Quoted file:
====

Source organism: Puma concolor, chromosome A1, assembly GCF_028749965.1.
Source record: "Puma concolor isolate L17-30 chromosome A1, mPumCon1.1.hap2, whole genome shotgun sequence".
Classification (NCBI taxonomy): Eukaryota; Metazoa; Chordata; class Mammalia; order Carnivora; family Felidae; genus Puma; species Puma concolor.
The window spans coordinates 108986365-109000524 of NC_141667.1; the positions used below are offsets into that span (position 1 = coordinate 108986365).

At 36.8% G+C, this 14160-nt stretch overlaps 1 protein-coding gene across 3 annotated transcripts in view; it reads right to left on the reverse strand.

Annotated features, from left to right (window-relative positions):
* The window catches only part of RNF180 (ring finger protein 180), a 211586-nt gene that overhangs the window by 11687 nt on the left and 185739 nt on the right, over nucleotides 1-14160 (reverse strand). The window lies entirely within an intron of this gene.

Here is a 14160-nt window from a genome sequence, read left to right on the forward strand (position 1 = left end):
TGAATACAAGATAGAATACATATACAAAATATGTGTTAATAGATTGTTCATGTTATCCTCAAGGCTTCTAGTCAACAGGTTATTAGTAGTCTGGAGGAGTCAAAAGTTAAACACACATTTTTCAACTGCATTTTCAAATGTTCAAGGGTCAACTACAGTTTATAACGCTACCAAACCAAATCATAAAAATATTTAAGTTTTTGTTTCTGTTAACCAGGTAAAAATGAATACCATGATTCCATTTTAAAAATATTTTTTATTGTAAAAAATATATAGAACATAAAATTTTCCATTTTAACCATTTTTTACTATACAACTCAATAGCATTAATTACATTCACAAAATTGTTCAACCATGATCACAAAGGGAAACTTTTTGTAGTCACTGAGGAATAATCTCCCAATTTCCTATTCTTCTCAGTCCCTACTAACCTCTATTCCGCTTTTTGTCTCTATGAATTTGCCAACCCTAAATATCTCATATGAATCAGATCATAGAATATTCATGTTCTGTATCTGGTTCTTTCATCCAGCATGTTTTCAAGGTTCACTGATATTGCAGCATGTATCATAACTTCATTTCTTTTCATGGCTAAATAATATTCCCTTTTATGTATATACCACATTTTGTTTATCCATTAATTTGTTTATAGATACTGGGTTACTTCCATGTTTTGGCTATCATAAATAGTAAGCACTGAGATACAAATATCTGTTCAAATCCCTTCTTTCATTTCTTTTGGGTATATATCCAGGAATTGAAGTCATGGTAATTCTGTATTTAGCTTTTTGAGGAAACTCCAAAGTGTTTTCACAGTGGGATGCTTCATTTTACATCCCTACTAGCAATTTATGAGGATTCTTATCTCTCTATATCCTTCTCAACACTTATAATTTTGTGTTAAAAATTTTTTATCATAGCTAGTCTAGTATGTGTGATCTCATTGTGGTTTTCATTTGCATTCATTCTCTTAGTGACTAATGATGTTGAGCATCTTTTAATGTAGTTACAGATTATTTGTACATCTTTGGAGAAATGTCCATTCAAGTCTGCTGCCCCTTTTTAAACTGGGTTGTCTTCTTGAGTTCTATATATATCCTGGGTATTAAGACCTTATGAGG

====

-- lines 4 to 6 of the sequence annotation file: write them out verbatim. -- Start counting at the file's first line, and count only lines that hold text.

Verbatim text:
The window spans coordinates 108986365-109000524 of NC_141667.1; the positions used below are offsets into that span (position 1 = coordinate 108986365).

At 36.8% G+C, this 14160-nt stretch overlaps 1 protein-coding gene across 3 annotated transcripts in view; it reads right to left on the reverse strand.

Annotated features, from left to right (window-relative positions):